The companies with which Apple is so often bracketed have either shown their hand or have sports strategies that are easily divined from their activities elsewhere. Amazon is buying live sports rights to add value to its Amazon Prime membership scheme, enrich its datasets, and create new points of contact with consumers in its efforts to sell everything to everyone all the time.
Netflix is an entertainment media provider, less interested in live action and building the complex legal and technical infrastructure to sustain it, but very taken with the potential of original content. Facebook and Google make most of their money selling advertising. Both have flirted with live partnerships, especially in amplification via Facebook Live and YouTube, but any and every form of engagement has some value.
Apple can be an awkward fit with these four, and not just because of how awkwardly it elongates that FANG acronym. It is a pre-internet company, straddling the eras of ‘think hard and make things’ and ‘move fast and break things’.
There is a long list of technologies it did not invent, but popularised: the graphical user interface, the MP3 player, the touchscreen, the tablet computer and, latterly, wireless headphones and the mobile-connected watch. This is often a creative company, but it is rarely a first-moving innovator.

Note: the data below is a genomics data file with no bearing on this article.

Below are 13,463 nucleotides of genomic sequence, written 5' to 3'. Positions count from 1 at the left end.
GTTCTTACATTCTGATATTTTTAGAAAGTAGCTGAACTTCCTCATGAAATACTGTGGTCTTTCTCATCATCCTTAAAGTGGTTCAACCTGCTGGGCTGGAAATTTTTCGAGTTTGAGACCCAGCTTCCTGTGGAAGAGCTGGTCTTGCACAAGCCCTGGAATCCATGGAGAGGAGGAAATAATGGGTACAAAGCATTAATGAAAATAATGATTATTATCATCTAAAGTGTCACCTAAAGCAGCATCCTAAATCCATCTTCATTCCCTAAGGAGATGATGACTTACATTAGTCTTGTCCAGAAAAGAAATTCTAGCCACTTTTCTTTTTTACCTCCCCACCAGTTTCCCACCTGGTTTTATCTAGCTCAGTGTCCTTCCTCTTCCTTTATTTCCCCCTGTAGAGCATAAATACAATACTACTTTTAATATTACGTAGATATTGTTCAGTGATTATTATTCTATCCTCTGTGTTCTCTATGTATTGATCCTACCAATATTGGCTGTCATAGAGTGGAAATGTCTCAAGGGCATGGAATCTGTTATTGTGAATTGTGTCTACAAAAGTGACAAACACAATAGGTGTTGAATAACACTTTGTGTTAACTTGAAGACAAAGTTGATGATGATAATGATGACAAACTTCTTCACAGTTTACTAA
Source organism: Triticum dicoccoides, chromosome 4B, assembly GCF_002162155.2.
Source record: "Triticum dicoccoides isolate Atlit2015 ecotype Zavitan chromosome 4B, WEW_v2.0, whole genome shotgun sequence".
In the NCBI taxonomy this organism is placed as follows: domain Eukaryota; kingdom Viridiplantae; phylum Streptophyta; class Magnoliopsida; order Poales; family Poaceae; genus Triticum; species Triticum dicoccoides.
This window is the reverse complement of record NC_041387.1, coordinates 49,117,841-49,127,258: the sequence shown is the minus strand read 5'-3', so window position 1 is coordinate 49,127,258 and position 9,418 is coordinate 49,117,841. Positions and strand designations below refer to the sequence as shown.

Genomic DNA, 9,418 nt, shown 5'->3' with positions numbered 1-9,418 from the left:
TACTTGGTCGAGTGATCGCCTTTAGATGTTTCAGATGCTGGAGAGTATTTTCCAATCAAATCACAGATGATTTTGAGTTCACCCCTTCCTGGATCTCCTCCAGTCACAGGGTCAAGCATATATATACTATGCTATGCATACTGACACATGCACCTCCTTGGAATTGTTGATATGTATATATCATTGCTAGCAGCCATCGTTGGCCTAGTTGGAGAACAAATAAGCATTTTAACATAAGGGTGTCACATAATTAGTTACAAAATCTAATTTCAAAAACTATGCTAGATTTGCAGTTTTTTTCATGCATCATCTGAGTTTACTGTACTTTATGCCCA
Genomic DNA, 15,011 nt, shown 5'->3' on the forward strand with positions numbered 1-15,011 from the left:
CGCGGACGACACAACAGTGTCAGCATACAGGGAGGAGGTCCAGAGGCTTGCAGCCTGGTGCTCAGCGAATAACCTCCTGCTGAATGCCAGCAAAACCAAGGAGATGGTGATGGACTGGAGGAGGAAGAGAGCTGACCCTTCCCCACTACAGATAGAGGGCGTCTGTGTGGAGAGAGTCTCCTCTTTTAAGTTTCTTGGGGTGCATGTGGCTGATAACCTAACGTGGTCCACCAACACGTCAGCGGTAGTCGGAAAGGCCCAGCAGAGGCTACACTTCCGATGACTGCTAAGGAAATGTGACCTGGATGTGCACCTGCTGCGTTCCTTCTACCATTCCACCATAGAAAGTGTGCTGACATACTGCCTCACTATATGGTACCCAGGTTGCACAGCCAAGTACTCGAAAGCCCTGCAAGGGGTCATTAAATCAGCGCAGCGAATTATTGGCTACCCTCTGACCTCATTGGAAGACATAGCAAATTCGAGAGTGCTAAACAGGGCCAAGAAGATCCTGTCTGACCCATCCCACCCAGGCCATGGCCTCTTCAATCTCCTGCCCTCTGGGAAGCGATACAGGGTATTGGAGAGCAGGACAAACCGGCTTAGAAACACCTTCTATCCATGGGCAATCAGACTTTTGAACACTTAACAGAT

Nevertheless, the challenges it faces in the next decade are not those of the last two. The global smartphone market is saturating and the rate at which users are willing to upgrade has slowed. Many of Apple’s product lines compete with each other in terms of market share and user attention – think laptops and iPads, iPhones and Apple Watches. Now, more than ever, it is thinking about its role at the centre of its consumers’ lives.
The focus has moved from shifting units to running services. Apple wants to provide recurring value through media platforms that are exclusive to its products, run seamlessly across them, and are either better than competitors or good enough alternatives within its whole package. Apple TV+, Apple Music, mobile gaming platform Apple Arcade, and Apple News all fit that description.
Each of those makes a similar promise, aggregating content at a low-ish monthly cost, but each also exists in industries with very different models. Any version of Apple Sports would be playing off another set of dynamics altogether, where the cost of differentiating through live rights acquisitions is high and fans are unused to paying for anything else.